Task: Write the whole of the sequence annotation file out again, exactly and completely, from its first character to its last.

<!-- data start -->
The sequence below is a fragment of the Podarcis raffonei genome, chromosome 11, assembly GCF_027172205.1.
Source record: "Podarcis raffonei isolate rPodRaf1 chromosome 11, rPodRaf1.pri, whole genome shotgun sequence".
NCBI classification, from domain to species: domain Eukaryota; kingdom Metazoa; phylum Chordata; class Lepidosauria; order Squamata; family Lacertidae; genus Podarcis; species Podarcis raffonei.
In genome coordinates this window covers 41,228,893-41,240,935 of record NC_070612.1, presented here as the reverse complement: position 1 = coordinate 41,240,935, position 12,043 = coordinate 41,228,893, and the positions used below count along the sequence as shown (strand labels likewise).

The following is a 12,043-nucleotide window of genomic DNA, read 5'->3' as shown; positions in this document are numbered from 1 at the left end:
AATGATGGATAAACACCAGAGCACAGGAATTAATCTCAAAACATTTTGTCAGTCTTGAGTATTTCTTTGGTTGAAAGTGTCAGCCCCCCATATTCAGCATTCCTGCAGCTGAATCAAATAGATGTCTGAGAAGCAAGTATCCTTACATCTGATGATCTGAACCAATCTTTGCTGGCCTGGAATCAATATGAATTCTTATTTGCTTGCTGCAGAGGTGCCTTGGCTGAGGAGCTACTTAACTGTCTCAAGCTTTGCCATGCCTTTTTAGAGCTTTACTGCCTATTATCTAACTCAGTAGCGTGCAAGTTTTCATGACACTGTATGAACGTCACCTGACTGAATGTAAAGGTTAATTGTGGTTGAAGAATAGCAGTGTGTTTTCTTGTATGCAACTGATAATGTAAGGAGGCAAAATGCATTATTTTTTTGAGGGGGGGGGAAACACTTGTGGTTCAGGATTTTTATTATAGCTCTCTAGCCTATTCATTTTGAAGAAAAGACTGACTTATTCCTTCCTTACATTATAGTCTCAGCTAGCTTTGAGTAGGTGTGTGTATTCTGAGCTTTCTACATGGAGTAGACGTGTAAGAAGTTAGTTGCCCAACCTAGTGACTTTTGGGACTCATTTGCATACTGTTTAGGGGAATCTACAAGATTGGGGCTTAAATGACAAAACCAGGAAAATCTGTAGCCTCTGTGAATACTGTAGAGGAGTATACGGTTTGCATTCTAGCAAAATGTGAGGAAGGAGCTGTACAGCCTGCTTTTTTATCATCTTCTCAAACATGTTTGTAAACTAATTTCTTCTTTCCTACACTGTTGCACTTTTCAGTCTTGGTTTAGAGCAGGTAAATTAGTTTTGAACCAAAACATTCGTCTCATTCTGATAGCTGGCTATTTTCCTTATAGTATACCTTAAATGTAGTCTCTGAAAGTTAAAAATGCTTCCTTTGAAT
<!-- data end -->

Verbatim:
The sequence below is a fragment of the Podarcis raffonei genome, chromosome 11, assembly GCF_027172205.1.
Source record: "Podarcis raffonei isolate rPodRaf1 chromosome 11, rPodRaf1.pri, whole genome shotgun sequence".
NCBI classification, from domain to species: domain Eukaryota; kingdom Metazoa; phylum Chordata; class Lepidosauria; order Squamata; family Lacertidae; genus Podarcis; species Podarcis raffonei.
In genome coordinates this window covers 41,228,893-41,240,935 of record NC_070612.1, presented here as the reverse complement: position 1 = coordinate 41,240,935, position 12,043 = coordinate 41,228,893, and the positions used below count along the sequence as shown (strand labels likewise).

The following is a 12,043-nucleotide window of genomic DNA, read 5'->3' as shown; positions in this document are numbered from 1 at the left end:
AATGATGGATAAACACCAGAGCACAGGAATTAATCTCAAAACATTTTGTCAGTCTTGAGTATTTCTTTGGTTGAAAGTGTCAGCCCCCCATATTCAGCATTCCTGCAGCTGAATCAAATAGATGTCTGAGAAGCAAGTATCCTTACATCTGATGATCTGAACCAATCTTTGCTGGCCTGGAATCAATATGAATTCTTATTTGCTTGCTGCAGAGGTGCCTTGGCTGAGGAGCTACTTAACTGTCTCAAGCTTTGCCATGCCTTTTTAGAGCTTTACTGCCTATTATCTAACTCAGTAGCGTGCAAGTTTTCATGACACTGTATGAACGTCACCTGACTGAATGTAAAGGTTAATTGTGGTTGAAGAATAGCAGTGTGTTTTCTTGTATGCAACTGATAATGTAAGGAGGCAAAATGCATTATTTTTTTGAGGGGGGGGGAAACACTTGTGGTTCAGGATTTTTATTATAGCTCTCTAGCCTATTCATTTTGAAGAAAAGACTGACTTATTCCTTCCTTACATTATAGTCTCAGCTAGCTTTGAGTAGGTGTGTGTATTCTGAGCTTTCTACATGGAGTAGACGTGTAAGAAGTTAGTTGCCCAACCTAGTGACTTTTGGGACTCATTTGCATACTGTTTAGGGGAATCTACAAGATTGGGGCTTAAATGACAAAACCAGGAAAATCTGTAGCCTCTGTGAATACTGTAGAGGAGTATACGGTTTGCATTCTAGCAAAATGTGAGGAAGGAGCTGTACAGCCTGCTTTTTTATCATCTTCTCAAACATGTTTGTAAACTAATTTCTTCTTTCCTACACTGTTGCACTTTTCAGTCTTGGTTTAGAGCAGGTAAATTAGTTTTGAACCAAAACATTCGTCTCATTCTGATAGCTGGCTATTTTCCTTATAGTATACCTTAAATGTAGTCTCTGAAAGTTAAAAATGCTTCCTTTGAAT